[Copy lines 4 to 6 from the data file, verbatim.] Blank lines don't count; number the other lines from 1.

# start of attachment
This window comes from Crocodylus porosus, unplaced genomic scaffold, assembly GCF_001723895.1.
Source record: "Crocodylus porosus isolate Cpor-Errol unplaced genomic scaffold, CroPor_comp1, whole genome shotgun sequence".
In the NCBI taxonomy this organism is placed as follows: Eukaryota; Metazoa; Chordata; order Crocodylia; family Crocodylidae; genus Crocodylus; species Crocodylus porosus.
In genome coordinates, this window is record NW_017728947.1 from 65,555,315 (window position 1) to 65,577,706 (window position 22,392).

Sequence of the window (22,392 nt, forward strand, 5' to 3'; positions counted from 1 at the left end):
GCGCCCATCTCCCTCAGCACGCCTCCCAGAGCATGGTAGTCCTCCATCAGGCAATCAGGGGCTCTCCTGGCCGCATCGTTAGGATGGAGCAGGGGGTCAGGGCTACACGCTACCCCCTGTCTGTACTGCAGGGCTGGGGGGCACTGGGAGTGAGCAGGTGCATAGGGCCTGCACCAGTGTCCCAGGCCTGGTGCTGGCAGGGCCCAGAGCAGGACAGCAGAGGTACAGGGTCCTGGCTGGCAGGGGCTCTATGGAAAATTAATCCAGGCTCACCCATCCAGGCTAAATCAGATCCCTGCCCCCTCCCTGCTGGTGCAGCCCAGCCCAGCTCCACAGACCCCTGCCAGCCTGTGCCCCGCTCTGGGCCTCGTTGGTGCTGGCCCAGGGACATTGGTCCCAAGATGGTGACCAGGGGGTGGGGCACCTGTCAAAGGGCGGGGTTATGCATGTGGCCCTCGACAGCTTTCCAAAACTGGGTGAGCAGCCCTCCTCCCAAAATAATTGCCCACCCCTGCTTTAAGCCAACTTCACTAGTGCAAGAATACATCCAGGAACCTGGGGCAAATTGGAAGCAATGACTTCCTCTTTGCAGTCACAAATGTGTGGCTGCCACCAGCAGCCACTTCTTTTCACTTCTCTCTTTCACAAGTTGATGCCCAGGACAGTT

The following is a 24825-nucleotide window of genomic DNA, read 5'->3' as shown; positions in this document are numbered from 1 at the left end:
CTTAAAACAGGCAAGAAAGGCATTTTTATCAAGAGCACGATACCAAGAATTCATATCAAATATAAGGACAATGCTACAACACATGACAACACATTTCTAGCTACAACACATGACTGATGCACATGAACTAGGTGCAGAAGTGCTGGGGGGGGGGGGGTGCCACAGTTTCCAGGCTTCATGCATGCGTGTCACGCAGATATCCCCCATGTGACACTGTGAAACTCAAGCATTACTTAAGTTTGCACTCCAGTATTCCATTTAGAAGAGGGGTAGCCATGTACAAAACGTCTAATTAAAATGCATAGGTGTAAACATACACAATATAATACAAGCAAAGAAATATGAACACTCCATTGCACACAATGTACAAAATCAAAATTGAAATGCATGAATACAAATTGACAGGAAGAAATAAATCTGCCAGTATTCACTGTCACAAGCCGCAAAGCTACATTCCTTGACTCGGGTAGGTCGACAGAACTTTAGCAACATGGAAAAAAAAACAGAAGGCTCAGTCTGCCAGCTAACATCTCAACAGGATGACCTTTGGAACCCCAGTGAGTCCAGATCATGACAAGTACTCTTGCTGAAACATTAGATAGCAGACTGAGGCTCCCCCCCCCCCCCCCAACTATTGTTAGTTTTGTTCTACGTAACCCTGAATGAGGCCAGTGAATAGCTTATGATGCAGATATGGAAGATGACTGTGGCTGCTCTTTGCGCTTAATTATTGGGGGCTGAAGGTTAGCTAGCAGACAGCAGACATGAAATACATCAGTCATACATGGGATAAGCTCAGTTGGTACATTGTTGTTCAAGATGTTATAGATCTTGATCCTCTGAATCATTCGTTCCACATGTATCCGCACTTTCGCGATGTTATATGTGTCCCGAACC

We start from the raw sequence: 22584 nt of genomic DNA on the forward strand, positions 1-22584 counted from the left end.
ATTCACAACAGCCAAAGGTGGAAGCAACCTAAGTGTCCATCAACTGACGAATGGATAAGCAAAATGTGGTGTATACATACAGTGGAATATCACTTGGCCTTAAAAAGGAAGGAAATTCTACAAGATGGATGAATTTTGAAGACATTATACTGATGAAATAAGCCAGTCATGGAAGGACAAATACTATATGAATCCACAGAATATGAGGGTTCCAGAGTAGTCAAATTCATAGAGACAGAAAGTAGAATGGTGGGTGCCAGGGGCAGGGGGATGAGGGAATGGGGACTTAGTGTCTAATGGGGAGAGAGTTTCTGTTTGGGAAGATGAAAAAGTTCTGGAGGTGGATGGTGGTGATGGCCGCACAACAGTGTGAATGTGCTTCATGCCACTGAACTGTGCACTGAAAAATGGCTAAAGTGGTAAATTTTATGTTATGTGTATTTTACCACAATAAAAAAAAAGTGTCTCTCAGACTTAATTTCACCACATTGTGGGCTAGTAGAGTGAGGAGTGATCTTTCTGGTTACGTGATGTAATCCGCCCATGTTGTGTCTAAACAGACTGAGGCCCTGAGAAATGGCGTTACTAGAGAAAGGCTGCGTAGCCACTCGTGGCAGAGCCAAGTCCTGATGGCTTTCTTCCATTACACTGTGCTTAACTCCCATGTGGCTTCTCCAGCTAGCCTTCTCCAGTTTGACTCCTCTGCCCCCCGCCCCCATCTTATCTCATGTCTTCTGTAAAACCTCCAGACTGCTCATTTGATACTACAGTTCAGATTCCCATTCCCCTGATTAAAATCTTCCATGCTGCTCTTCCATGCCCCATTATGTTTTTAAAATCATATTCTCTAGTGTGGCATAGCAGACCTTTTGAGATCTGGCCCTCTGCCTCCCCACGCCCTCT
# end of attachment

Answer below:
In genome coordinates, this window is record NW_017728947.1 from 65,555,315 (window position 1) to 65,577,706 (window position 22,392).

Sequence of the window (22,392 nt, forward strand, 5' to 3'; positions counted from 1 at the left end):
GCGCCCATCTCCCTCAGCACGCCTCCCAGAGCATGGTAGTCCTCCATCAGGCAATCAGGGGCTCTCCTGGCCGCATCGTTAGGATGGAGCAGGGGGTCAGGGCTACACGCTACCCCCTGTCTGTACTGCAGGGCTGGGGGGCACTGGGAGTGAGCAGGTGCATAGGGCCTGCACCAGTGTCCCAGGCCTGGTGCTGGCAGGGCCCAGAGCAGGACAGCAGAGGTACAGGGTCCTGGCTGGCAGGGGCTCTATGGAAAATTAATCCAGGCTCACCCATCCAGGCTAAATCAGATCCCTGCCCCCTCCCTGCTGGTGCAGCCCAGCCCAGCTCCACAGACCCCTGCCAGCCTGTGCCCCGCTCTGGGCCTCGTTGGTGCTGGCCCAGGGACATTGGTCCCAAGATGGTGACCAGGGGGTGGGGCACCTGTCAAAGGGCGGGGTTATGCATGTGGCCCTCGACAGCTTTCCAAAACTGGGTGAGCAGCCCTCCTCCCAAAATAATTGCCCACCCCTGCTTTAAGCCAACTTCACTAGTGCAAGAATACATCCAGGAACCTGGGGCAAATTGGAAGCAATGACTTCCTCTTTGCAGTCACAAATGTGTGGCTGCCACCAGCAGCCACTTCTTTTCACTTCTCTCTTTCACAAGTTGATGCCCAGGACAGTT